For those unfamiliar with the SMT franchise, the pervading concept of nearly all of the games can be described as "dark Pokemon." The series is obsessed with mythology, folklore and demonology. Players are generally tasked with preventing or dealing with the aftermath of some sort of biblical scale apocalypse by taking advantage of their ability to communicate with or control a variety of demons that have been assembled from any number of legends and religions from around the world. These creatures are collected, and trained, and can be fused to create new, more powerful types. The themes of the games usually revolve around human civilization and the psyche, with the demons often resembling elements of the human condition of which the developers have a grim opinion. SJ distinguishes itself from its predecessors by filling its world with technology. This sci-fi setting, however, does not detract from the game's atmospheric accomplishments. I have caught my own heart racing during several play sessions in the past week. The bizarre music, the curious world around me, and the impending challenge of the next tough fight often fills me with a palpable dread.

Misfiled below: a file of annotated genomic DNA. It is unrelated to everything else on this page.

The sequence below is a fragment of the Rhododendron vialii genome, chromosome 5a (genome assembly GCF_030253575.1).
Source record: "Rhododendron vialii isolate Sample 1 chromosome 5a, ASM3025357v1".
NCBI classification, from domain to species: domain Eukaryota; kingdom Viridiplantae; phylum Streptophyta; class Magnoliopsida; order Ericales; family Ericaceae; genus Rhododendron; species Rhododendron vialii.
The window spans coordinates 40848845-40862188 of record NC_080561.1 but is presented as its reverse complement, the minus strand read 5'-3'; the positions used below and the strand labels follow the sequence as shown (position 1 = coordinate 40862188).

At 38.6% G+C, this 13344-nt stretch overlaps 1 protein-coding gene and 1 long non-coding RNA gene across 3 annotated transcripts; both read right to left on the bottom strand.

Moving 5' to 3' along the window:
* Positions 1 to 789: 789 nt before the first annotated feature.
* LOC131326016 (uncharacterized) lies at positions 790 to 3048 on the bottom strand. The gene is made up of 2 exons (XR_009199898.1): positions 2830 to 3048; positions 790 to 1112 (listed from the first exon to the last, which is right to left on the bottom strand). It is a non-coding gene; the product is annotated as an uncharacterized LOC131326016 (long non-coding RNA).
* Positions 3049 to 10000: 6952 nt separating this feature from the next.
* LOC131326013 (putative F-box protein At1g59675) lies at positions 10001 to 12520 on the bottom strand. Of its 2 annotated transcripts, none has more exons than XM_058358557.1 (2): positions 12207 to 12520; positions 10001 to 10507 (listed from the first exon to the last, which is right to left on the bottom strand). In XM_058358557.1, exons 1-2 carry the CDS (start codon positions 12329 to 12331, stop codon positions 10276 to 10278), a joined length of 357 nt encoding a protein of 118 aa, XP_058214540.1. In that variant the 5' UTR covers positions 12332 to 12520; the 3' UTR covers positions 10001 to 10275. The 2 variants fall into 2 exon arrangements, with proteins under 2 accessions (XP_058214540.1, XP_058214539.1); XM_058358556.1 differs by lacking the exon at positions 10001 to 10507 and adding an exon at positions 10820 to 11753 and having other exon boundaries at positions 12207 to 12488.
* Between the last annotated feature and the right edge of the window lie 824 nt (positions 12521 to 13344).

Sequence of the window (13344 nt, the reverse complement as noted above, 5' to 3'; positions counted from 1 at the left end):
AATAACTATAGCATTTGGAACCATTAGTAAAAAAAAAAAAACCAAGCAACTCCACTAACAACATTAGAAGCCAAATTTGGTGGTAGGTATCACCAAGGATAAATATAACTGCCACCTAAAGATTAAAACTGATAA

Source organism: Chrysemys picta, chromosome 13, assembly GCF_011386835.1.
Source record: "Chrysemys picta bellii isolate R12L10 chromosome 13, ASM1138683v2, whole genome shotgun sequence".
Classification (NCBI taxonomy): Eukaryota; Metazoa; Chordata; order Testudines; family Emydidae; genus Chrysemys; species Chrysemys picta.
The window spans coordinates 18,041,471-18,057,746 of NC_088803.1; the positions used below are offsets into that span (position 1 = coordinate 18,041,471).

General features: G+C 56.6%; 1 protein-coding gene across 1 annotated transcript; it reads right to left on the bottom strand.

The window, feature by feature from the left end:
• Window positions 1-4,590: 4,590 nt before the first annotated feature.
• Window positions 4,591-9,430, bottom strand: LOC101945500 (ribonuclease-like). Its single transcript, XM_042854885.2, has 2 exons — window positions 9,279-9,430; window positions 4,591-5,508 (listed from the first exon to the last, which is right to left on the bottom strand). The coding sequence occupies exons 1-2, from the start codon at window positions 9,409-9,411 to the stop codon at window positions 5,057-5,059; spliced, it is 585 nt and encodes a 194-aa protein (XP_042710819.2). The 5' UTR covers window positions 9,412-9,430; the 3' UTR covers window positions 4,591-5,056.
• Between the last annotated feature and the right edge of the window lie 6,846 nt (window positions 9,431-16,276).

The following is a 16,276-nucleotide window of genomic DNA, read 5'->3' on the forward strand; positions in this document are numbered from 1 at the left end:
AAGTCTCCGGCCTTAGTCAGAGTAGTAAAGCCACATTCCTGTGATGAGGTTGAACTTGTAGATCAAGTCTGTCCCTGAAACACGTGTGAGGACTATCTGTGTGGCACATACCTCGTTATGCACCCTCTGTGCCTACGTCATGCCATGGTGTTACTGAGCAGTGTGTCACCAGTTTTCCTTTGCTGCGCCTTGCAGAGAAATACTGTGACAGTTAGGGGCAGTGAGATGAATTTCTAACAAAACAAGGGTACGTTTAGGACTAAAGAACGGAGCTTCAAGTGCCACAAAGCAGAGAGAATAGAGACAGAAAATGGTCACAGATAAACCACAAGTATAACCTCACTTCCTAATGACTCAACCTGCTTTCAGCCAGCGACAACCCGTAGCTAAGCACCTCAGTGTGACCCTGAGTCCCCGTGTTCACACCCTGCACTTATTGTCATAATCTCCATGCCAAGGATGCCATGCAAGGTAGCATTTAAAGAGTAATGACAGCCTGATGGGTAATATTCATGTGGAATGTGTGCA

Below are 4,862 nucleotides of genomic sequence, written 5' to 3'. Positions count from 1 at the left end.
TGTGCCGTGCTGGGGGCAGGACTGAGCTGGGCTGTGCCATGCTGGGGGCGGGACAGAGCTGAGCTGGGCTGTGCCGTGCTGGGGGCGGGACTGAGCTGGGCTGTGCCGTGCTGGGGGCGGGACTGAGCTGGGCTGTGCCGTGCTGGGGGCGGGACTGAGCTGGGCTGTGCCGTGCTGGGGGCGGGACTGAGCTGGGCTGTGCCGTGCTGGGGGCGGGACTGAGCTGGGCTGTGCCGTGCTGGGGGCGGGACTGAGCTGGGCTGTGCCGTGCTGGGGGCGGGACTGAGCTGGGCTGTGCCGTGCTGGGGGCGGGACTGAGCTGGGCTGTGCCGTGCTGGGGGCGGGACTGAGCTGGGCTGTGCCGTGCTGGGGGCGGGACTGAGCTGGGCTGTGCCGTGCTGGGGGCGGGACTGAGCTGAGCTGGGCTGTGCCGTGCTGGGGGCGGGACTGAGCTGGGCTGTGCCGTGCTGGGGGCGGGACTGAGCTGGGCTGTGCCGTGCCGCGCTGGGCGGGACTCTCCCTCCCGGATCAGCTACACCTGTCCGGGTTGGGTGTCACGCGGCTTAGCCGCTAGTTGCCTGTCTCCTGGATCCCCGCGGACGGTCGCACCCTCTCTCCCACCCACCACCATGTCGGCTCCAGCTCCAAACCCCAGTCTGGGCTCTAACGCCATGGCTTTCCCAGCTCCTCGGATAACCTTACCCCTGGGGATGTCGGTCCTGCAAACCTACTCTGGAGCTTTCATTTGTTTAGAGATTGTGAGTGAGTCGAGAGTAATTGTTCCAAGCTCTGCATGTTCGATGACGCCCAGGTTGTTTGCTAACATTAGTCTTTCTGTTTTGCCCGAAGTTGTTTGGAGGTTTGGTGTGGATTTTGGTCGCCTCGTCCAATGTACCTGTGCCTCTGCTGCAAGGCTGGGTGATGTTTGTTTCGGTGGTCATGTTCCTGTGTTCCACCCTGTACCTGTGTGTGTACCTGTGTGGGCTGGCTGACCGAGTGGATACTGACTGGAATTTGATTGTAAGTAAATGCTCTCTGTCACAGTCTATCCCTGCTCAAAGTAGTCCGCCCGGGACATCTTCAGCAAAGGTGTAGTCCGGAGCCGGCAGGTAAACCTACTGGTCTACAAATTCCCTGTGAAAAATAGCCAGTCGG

Metroid like twist on an otherwise cut-and-dry RPG formula.
Battle in SJ is a standard turn-based affair. The screen displays the enemies as stylish, lightly animated sprites. If it is your first time encountering a type of demon, they will appear as nondescript blocks of code. The more a certain variety of enemy is fought, the more information, such as their elemental affinities, is gradually revealed about them. Players build a party of four that consists of themselves and three demons from their collected roster. One of SJ's unique characteristics, the "Alignment" system, is unfortunately one of my few complaints with the title. Taking advantage of a method of classification with its roots in classic Dungeons & Dragons rules, players and demons are given an alignment based on their characteristics (chaotic, lawful, or neutral). If an character deals damage that takes advantage